Ever watched a family TV show and found yourself laughing out loud because you identify with the parents’ plight?
There are some you love because they’re so similar to you, and others that force you to wonder why they became parents in the first place.
Here are five examples of sitcom parents. Which one do you relate to?
1. The Inept Parent
At some point, we’ve all looked at a parent we know or have seen in the media and said, “There should be a parenting test. That person isn’t qualified.”
Homer Simpson is that parent. Bumbling and lovable as he is, he’s not known for his parenting skills. Parenting for Homer includes offering questionable advice to his two older kids, Bart and Lisa, and leaving the more complex engagements up to his wife, Marg.
While he’s a loving parent, he doesn’t have much insight into what’s appropriate. He’d rather be drinking beer and watching bad television than grappling with parenting issues.
Homer’s life advice to Bart consists of the following: “The three little sentences that will get you through life: Number one: ‘Cover for me’; Number two: ‘Ooh, good idea, boss!’; Number three: ‘It was like that when I got here!’”
2. The Child-Parent
The Child-Parent is one that turns the tables on the parent-child relationship, devolving responsibility to the child.
She views her kids as accessories and, when it suits her, chooses to act like their friend rather than their parent.
One such Child-Parent is Eddie in the British comedy, Absolutely Fabulous. Seriously, who would want to be Saffy, Eddies daughter?
With a mom who’s more interested in partying and where her next glass of wine is coming from, Saffy is the adult in the relationship.
The first half of Episode one in Season one sets the tone: Saffy is maddened by her mom’s loud music and looks on disapprovingly when she wakes up with a bad hangover. “Could you not pull that face while you grind the coffee?” pleads Eddie while Saffy is making her coffee. “I don’t really want to drink a cup full of your anger.”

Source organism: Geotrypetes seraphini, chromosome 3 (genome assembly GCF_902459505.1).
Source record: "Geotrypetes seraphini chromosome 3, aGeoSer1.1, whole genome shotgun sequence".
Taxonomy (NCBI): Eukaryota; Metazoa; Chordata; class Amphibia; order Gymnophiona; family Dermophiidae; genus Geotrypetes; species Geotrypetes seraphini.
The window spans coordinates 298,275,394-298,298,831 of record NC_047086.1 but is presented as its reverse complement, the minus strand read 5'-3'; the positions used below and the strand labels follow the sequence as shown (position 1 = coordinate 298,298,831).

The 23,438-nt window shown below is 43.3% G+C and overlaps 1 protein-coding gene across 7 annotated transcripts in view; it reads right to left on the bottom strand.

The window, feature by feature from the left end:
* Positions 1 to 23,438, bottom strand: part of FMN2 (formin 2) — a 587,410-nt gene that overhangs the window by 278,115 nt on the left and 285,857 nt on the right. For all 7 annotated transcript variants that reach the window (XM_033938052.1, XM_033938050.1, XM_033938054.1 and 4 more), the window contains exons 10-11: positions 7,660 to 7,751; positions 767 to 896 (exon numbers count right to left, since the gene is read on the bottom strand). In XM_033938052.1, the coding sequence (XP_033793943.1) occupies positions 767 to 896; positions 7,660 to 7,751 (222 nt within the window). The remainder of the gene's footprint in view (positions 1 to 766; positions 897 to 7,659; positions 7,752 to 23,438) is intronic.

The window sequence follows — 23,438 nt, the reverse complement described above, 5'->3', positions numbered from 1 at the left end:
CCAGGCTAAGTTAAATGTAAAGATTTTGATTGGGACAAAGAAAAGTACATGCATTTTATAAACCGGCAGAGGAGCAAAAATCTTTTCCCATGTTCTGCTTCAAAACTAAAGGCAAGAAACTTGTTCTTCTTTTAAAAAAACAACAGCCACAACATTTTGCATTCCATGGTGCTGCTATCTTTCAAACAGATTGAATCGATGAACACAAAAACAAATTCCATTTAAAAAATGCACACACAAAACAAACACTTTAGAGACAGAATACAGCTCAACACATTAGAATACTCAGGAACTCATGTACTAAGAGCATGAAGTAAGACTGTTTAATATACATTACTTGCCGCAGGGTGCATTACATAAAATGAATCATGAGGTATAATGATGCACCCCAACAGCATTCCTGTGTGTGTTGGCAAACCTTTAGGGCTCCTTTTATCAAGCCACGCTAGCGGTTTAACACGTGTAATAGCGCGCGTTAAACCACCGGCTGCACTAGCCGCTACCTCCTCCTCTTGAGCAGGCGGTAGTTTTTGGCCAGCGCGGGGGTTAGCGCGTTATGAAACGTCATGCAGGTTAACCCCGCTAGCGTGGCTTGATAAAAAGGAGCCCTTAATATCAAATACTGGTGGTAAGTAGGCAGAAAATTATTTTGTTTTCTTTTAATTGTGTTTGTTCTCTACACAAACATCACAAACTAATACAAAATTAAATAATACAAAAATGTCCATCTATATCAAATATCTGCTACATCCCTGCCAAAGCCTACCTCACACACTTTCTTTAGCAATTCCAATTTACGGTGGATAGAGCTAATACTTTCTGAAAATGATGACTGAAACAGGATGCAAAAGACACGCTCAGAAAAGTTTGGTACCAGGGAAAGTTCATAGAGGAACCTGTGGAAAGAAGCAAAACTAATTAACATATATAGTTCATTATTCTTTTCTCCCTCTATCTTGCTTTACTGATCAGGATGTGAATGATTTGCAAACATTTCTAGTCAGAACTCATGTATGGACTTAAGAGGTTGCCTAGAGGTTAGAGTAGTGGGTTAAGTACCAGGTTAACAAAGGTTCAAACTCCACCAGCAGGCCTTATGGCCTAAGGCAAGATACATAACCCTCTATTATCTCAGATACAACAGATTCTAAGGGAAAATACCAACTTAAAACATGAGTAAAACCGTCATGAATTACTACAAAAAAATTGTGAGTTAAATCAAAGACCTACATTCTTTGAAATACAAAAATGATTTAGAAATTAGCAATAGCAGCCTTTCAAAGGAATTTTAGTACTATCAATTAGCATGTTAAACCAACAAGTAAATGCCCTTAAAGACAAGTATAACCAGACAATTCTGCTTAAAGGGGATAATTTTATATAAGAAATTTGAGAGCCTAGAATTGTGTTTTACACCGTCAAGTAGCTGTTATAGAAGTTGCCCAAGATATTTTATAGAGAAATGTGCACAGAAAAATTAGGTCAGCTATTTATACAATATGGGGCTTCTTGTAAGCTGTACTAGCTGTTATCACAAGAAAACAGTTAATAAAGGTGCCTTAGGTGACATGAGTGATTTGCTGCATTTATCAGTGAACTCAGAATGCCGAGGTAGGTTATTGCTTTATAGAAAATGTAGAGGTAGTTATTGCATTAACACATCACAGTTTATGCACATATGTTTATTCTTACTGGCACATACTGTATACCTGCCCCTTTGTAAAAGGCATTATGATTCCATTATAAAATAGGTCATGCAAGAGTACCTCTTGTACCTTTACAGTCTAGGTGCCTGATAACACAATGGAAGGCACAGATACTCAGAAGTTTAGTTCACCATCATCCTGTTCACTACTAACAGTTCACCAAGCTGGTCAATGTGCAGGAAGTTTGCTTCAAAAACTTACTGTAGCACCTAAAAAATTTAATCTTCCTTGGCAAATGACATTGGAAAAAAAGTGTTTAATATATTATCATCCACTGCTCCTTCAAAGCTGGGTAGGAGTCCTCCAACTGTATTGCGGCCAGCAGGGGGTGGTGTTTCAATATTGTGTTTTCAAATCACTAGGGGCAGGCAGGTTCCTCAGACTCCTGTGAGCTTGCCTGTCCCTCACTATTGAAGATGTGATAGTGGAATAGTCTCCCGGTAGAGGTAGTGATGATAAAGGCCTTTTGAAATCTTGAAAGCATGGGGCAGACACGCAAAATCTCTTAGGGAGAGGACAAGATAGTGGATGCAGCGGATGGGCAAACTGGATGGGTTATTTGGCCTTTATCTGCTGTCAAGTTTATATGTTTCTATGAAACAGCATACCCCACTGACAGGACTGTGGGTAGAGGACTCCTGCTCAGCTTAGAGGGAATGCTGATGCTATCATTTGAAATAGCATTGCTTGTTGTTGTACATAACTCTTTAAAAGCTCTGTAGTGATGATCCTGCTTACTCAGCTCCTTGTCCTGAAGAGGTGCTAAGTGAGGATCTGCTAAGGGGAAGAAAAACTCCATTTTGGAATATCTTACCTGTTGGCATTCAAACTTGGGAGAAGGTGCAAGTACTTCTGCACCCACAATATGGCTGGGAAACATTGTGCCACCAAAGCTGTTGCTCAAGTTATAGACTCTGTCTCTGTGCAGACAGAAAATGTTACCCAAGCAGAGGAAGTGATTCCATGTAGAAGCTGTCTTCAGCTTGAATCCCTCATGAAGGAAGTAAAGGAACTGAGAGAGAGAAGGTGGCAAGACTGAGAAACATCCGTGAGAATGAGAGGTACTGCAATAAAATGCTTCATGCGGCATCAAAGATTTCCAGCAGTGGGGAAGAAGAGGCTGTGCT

3. The Tactless Parent
We all know someone like this. They don’t seem to have the tact gene and won’t hesitate to offer their opinion about you, hurtful or not.
Mike Heck, dad to Axl, Sue, and Brick on the sitcom, The Middle, is that parent, known for his brutal honesty when parenting his kids.
Whereas his wife, Frankie, chooses the gentler, more tactful route when Sue tries out for something at school and inevitably fails, Mike doesn’t beat around the bush in telling Sue that she should just give up.
When the kids have a disagreement over whether parents could ever have favourite children. Sue, convinced that this is an impossibility, decides to get the truth from her parents. Deadpan, Mike responds that if he had to choose, he’d say Axl is his favourite and is openly taken aback when he realises the rest of the family opposes his approach.
4. The Clueless parent
Married with Children’s Al and Peggy Bundy are in a sub-par relationship that involves almost zero insight into their kids’ lives. They spend more time arguing with each other than actually parenting.
Here, Al proves that his daughter’s life is a mystery to him. “So er, how’s school?” he asks daughter Kelly. “I’m out of school, daddy.” “Great! So er, how old are you?”
5. The Competitive parent:
Raymond, of Everybody loves Raymond, is the dad next door who loves his kids and is very protective of them. One of his shortcomings, though, is that he’s highly competitive.
Ray initially dismisses his wife Debra’s idea to attend a parenting class as futile: “It should come natural. That’d be like taking a smelling class.”
He acquiesces, though, and suffers through an “active listening” class, mocking it at every turn.
When the time comes to apply what they’ve learned on their daughter, Ray realises he can show Debra up. He grabs the opportunity to critique her parenting skills and takes over the interaction with daughter, Ally.
He’s very pleased with himself when the intervention proves successful: “See what I did there?” he asks Debra. “Anything else needing taking care of while I’m around?”
Which sitcom parent do you relate to the most - even those who aren't listed - and why? Let us know by emailing firstname.lastname@example.org, we may share your story!